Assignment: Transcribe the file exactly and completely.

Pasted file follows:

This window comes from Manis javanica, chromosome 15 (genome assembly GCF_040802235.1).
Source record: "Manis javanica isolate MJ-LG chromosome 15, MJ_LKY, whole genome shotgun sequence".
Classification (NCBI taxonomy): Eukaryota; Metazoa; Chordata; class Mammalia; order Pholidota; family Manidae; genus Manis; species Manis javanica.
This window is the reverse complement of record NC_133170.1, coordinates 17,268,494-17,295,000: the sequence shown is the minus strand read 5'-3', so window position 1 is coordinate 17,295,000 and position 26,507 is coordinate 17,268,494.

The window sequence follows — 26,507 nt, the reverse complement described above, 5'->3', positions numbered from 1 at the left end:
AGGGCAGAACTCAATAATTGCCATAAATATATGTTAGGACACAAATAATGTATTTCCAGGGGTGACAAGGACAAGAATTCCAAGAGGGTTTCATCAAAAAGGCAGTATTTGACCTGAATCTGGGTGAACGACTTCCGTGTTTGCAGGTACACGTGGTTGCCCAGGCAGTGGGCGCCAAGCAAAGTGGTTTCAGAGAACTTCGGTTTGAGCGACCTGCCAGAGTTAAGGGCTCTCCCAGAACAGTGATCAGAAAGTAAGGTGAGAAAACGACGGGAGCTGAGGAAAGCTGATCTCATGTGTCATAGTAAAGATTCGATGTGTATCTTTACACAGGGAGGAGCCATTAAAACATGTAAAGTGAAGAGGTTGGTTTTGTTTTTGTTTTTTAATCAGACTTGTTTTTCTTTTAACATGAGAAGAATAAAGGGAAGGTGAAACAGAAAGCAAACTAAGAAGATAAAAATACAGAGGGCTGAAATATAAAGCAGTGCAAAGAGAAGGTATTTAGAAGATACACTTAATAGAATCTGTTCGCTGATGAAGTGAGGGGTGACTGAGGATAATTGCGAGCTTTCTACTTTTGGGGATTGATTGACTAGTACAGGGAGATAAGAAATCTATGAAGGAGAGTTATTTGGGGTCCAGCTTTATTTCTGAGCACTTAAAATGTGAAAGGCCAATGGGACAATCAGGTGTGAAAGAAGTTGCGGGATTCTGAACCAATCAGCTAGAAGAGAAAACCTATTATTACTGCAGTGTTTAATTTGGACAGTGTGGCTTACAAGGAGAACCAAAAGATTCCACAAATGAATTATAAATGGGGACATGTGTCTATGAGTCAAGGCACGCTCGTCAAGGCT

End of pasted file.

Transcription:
This window comes from Manis javanica, chromosome 15 (genome assembly GCF_040802235.1).
Source record: "Manis javanica isolate MJ-LG chromosome 15, MJ_LKY, whole genome shotgun sequence".
Classification (NCBI taxonomy): Eukaryota; Metazoa; Chordata; class Mammalia; order Pholidota; family Manidae; genus Manis; species Manis javanica.
This window is the reverse complement of record NC_133170.1, coordinates 17,268,494-17,295,000: the sequence shown is the minus strand read 5'-3', so window position 1 is coordinate 17,295,000 and position 26,507 is coordinate 17,268,494.

The window sequence follows — 26,507 nt, the reverse complement described above, 5'->3', positions numbered from 1 at the left end:
AGGGCAGAACTCAATAATTGCCATAAATATATGTTAGGACACAAATAATGTATTTCCAGGGGTGACAAGGACAAGAATTCCAAGAGGGTTTCATCAAAAAGGCAGTATTTGACCTGAATCTGGGTGAACGACTTCCGTGTTTGCAGGTACACGTGGTTGCCCAGGCAGTGGGCGCCAAGCAAAGTGGTTTCAGAGAACTTCGGTTTGAGCGACCTGCCAGAGTTAAGGGCTCTCCCAGAACAGTGATCAGAAAGTAAGGTGAGAAAACGACGGGAGCTGAGGAAAGCTGATCTCATGTGTCATAGTAAAGATTCGATGTGTATCTTTACACAGGGAGGAGCCATTAAAACATGTAAAGTGAAGAGGTTGGTTTTGTTTTTGTTTTTTAATCAGACTTGTTTTTCTTTTAACATGAGAAGAATAAAGGGAAGGTGAAACAGAAAGCAAACTAAGAAGATAAAAATACAGAGGGCTGAAATATAAAGCAGTGCAAAGAGAAGGTATTTAGAAGATACACTTAATAGAATCTGTTCGCTGATGAAGTGAGGGGTGACTGAGGATAATTGCGAGCTTTCTACTTTTGGGGATTGATTGACTAGTACAGGGAGATAAGAAATCTATGAAGGAGAGTTATTTGGGGTCCAGCTTTATTTCTGAGCACTTAAAATGTGAAAGGCCAATGGGACAATCAGGTGTGAAAGAAGTTGCGGGATTCTGAACCAATCAGCTAGAAGAGAAAACCTATTATTACTGCAGTGTTTAATTTGGACAGTGTGGCTTACAAGGAGAACCAAAAGATTCCACAAATGAATTATAAATGGGGACATGTGTCTATGAGTCAAGGCACGCTCGTCAAGGCT